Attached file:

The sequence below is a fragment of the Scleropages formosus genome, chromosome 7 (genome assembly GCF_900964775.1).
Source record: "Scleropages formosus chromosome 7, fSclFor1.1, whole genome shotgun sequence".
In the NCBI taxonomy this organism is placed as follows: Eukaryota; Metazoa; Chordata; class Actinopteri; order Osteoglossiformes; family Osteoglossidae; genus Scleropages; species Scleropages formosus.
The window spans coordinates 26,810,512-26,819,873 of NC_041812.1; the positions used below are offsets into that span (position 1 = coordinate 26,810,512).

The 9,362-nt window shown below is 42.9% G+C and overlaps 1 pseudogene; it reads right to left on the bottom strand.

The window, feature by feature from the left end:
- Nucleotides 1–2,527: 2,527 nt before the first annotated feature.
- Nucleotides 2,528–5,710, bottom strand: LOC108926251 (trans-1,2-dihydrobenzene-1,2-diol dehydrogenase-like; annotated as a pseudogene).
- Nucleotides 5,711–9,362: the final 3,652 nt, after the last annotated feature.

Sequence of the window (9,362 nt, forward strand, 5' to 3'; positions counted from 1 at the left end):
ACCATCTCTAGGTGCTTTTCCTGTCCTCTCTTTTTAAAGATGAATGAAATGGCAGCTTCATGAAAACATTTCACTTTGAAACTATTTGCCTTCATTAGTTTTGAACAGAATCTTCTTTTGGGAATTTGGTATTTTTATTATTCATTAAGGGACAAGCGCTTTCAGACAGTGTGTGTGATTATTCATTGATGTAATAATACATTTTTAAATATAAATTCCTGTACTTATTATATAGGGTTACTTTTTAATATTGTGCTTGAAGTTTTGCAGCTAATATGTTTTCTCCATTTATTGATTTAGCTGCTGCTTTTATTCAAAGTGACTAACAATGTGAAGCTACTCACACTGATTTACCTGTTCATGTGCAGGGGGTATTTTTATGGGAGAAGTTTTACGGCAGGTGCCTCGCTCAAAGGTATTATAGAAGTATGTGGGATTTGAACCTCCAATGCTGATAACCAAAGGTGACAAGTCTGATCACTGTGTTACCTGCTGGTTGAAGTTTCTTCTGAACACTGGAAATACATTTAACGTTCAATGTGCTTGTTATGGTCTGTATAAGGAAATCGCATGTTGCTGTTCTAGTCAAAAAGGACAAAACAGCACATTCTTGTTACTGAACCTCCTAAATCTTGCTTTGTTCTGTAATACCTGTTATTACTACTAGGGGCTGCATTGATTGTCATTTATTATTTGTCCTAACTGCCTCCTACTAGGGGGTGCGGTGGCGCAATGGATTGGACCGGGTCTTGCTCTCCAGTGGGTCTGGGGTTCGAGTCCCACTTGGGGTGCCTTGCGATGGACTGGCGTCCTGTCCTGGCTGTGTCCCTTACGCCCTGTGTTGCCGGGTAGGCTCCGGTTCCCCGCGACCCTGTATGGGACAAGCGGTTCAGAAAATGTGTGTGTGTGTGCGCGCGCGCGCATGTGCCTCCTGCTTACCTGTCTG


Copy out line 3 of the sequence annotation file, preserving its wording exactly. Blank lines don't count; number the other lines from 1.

In the NCBI taxonomy this organism is placed as follows: Eukaryota; Metazoa; Chordata; class Actinopteri; order Osteoglossiformes; family Osteoglossidae; genus Scleropages; species Scleropages formosus.